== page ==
A top European monetary official is downplaying the risks for the 19-country euro currency union from an economic slowdown in China and from low oil prices.

The remarks Thursday from Jens Weidmann come as the European Central Bank prepares to weigh expanding its stimulus measures at its next meeting March 10.

Stimulus skeptic Weidmann is head of Germany's central bank and sits on the ECB's policy council. He said in a speech that he saw "no indications of a steep economic collapse in China" but rather an adjustment of excessive share prices there.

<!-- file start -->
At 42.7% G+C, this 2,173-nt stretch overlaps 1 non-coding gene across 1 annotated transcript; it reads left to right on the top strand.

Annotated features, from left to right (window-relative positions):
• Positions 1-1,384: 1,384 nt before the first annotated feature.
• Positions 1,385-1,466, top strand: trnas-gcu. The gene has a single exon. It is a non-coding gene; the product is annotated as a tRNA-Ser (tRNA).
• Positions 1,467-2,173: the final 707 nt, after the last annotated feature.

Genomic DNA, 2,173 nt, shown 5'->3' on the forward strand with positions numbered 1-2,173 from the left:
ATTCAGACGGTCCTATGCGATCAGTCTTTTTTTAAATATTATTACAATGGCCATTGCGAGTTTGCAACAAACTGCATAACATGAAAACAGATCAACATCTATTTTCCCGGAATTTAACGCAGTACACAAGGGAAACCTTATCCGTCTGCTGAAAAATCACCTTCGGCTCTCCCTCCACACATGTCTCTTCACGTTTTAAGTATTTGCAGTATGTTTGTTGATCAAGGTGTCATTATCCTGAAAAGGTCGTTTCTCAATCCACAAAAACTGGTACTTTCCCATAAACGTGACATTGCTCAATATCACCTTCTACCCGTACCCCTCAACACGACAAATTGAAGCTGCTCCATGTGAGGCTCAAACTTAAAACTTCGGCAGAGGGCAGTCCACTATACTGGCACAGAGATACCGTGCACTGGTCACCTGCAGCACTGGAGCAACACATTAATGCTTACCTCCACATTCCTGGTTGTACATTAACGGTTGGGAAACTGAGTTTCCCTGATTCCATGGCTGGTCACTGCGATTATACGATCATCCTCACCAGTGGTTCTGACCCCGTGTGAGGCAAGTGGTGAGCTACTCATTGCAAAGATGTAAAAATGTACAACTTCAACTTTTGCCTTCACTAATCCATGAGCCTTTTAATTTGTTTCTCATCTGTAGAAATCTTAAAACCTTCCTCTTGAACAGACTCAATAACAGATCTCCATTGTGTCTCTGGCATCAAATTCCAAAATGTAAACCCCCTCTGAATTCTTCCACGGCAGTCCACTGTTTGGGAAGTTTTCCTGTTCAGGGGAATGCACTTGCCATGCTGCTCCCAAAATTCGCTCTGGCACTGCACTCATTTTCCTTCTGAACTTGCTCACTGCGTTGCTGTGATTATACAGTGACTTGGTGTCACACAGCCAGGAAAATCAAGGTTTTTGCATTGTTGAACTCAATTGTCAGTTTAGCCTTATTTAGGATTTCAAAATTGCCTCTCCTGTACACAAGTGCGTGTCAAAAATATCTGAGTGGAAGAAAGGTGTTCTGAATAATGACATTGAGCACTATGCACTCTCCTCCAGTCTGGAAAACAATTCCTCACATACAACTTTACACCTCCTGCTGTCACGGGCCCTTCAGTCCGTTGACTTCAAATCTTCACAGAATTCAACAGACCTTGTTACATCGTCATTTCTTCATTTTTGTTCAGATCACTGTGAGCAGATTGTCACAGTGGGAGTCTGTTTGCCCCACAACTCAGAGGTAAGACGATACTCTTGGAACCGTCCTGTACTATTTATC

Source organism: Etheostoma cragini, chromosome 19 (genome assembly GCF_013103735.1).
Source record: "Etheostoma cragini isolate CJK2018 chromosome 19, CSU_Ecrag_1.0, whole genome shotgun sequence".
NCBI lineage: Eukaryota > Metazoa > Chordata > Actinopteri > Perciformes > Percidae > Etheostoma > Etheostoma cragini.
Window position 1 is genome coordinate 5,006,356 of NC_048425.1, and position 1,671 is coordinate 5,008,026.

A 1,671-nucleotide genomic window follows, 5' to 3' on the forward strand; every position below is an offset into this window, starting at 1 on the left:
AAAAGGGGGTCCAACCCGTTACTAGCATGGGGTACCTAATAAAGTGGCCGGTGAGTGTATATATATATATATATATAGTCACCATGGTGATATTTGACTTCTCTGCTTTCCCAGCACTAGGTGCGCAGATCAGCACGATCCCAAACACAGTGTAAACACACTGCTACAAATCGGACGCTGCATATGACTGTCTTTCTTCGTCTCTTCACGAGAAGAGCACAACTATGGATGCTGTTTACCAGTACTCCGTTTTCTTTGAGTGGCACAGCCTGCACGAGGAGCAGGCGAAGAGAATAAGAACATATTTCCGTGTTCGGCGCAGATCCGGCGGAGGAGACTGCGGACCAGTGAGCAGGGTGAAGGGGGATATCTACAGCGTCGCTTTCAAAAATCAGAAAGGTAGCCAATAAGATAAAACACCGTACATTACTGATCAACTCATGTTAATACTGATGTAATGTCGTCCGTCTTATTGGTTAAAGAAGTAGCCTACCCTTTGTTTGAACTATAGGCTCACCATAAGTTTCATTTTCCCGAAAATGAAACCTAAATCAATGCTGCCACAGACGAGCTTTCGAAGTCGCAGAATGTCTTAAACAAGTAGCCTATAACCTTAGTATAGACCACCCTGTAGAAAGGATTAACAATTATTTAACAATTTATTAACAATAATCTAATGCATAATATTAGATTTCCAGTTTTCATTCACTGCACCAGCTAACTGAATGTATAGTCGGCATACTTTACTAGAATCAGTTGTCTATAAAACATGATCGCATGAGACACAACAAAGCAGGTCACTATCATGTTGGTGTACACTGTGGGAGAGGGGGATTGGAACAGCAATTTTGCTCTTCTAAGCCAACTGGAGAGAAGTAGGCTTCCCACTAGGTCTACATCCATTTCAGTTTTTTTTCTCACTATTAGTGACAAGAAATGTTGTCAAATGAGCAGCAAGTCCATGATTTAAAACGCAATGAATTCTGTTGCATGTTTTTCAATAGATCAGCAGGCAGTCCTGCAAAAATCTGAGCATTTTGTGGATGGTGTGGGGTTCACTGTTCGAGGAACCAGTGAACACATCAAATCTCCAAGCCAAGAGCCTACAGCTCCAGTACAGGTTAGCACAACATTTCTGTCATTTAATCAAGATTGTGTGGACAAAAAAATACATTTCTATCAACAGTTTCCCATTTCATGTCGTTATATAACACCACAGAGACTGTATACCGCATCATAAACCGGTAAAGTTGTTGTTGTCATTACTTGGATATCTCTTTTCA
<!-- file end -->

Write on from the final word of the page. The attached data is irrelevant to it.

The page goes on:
Weidmann called cheaper oil "an economic tail wind" for consumers.

ECB head Mario Draghi has awakened expectations for action such as added bond purchases at the meeting — but faces skepticism about the benefits from some members.